Sources Cited
1 Palmer, D. (2013, February 25). Court denies request to throw out demolition decision. The Anderson Herald Bulletin. Web. Retrieved March 19, 2023.
2 Bock, G. (1970, October 29). Adams Township Had Ten School Districts. Anderson Daily Bulletin. p. 4.
3 Plat Book of Madison County Indiana (n.d.) W. W. Hixson & Co. Rockford, IL. map. Map Collection, Indiana Division, Indiana State Library.
4 School Terms to Close Next Week (1928, April 14). The Elwood Call-Leader. p. 1.
5 Swiatek, J. (1987, March 22). What’s thin, silvery and made in Markleville? New insulation. The Indianapolis Star. p. 127.

4 thoughts on “Shoot your shot: A final lesson from Markleville High School

  1. Good old Robert Herrick reminds us:

    “Gather ye rosebuds while ye may,
    Old Time is still a-flying;
    And this same flower that smiles today
    Tomorrow will be dying …”

    And then there’s Herb Magidson’s poignant lyric, “Enjoy yourself, it’s later than you think / Enjoy yourself while you’re still in the pink …”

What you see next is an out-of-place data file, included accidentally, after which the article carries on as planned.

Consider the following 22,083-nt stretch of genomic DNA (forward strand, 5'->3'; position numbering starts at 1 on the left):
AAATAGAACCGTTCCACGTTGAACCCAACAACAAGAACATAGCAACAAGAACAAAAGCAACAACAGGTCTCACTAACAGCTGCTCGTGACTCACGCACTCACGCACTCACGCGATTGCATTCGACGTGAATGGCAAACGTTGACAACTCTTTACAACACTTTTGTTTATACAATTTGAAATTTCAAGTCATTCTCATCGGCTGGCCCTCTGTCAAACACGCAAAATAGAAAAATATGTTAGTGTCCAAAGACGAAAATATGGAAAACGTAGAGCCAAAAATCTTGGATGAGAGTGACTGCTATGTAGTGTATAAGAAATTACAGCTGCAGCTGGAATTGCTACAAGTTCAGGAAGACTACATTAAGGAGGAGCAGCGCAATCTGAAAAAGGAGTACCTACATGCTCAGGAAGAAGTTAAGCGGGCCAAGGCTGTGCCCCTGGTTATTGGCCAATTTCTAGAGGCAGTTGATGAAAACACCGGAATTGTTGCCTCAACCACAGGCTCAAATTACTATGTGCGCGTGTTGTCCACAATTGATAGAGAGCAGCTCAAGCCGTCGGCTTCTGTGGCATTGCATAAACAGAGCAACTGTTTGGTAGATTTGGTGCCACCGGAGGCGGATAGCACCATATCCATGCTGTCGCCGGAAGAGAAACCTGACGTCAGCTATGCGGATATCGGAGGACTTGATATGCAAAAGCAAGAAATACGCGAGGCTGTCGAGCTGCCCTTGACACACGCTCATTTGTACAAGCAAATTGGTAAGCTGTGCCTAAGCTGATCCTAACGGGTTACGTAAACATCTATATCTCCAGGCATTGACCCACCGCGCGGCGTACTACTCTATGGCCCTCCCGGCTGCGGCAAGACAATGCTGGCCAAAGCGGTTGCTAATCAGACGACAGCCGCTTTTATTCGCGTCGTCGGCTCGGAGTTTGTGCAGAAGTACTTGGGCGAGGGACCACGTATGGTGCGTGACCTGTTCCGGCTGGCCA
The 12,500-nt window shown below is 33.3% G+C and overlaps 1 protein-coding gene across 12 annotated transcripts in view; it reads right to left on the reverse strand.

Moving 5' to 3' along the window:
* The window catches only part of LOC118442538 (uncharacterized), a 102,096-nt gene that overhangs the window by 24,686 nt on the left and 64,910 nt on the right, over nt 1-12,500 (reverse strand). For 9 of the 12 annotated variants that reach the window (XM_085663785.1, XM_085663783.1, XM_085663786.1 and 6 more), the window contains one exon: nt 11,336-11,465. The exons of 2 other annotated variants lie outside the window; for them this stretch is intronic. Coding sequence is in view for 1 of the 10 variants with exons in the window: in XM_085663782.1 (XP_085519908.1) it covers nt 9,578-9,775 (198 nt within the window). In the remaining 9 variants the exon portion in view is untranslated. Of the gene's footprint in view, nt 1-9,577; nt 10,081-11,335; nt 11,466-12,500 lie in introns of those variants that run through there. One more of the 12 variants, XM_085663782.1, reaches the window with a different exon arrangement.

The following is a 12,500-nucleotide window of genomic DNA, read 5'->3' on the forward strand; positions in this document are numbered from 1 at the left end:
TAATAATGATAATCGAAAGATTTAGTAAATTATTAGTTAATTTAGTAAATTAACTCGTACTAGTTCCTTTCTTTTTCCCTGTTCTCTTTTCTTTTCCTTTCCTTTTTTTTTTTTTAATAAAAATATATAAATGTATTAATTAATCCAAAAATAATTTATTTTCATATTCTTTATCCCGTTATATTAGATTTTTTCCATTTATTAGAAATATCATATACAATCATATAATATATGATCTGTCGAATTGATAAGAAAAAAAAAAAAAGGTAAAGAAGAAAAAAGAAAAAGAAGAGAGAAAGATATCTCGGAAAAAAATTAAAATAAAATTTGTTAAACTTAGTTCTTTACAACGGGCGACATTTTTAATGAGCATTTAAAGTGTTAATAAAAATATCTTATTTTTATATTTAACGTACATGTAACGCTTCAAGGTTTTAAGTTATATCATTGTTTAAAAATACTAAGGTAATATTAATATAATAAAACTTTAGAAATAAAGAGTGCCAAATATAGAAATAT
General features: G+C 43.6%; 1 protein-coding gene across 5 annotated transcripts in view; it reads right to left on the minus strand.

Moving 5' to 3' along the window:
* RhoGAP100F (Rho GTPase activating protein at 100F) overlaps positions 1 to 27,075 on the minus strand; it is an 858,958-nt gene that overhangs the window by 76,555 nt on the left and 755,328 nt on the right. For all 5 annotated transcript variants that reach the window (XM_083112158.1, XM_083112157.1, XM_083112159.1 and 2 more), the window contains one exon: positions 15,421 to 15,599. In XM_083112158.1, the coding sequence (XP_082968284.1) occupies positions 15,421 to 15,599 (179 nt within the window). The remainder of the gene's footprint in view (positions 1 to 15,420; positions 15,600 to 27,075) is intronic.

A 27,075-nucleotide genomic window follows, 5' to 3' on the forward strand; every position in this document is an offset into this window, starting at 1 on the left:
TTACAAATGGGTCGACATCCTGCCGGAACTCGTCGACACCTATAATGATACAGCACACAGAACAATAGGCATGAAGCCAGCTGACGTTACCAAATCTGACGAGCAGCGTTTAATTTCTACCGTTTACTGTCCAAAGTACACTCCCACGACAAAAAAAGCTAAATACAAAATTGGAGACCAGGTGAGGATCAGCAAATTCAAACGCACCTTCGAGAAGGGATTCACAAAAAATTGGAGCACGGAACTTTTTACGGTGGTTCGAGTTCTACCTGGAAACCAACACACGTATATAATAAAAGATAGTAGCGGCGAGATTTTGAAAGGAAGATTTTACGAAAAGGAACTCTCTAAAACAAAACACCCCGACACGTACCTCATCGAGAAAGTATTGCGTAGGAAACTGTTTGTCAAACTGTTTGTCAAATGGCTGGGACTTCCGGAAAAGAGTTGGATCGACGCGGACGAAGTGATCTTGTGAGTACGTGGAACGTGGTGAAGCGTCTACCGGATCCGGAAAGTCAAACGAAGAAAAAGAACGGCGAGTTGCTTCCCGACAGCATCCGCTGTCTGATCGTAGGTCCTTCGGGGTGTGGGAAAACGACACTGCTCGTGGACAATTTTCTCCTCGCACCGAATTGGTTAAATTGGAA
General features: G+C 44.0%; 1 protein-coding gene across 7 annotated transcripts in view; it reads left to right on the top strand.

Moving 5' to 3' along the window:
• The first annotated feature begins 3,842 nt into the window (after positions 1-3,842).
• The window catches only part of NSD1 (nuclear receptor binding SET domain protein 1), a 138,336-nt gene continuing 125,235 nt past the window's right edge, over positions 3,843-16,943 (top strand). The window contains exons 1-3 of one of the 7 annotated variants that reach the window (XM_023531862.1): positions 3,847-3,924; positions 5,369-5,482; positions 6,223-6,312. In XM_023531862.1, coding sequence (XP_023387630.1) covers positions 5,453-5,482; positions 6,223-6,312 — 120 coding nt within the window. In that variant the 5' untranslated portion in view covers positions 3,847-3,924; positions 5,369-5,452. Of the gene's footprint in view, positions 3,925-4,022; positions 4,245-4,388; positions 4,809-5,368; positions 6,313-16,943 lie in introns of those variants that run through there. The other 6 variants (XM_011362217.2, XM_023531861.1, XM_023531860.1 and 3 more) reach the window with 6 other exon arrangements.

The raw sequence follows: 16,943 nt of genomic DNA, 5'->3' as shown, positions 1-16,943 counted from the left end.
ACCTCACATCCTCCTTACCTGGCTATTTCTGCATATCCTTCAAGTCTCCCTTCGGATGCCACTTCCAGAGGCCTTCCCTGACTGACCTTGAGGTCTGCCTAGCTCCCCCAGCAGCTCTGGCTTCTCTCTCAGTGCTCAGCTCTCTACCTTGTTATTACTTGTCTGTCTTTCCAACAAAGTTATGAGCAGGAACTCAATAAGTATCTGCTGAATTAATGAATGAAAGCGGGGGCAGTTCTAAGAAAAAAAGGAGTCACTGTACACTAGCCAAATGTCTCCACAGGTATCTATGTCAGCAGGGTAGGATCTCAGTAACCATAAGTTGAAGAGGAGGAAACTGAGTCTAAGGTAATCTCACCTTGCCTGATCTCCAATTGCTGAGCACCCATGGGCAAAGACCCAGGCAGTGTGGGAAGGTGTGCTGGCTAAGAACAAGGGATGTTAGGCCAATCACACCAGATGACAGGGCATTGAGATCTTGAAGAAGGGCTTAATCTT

Such works of art are typically received as sobering reminders, but there’s a celebratory aspect, too, in “doing the thing,” shooting the shot, while you have the ball. None of us know how the rest of the game is going to go.

    A lovely post! Thank you!

    Liked by 1 person

  2. I have deep sorrow in this. My Mother was a Rector who graduated from Markleville High school over 80 years ago. I graduated from there 56 years ago. My Grandfather drove a school bus there, he was the first school bus driver in Adams TWS. well over 100 years ago. I played in that old bus that sit in his back yard many times as a child. It is sad to lose old things such as this but living beings must progress,

    Liked by 1 person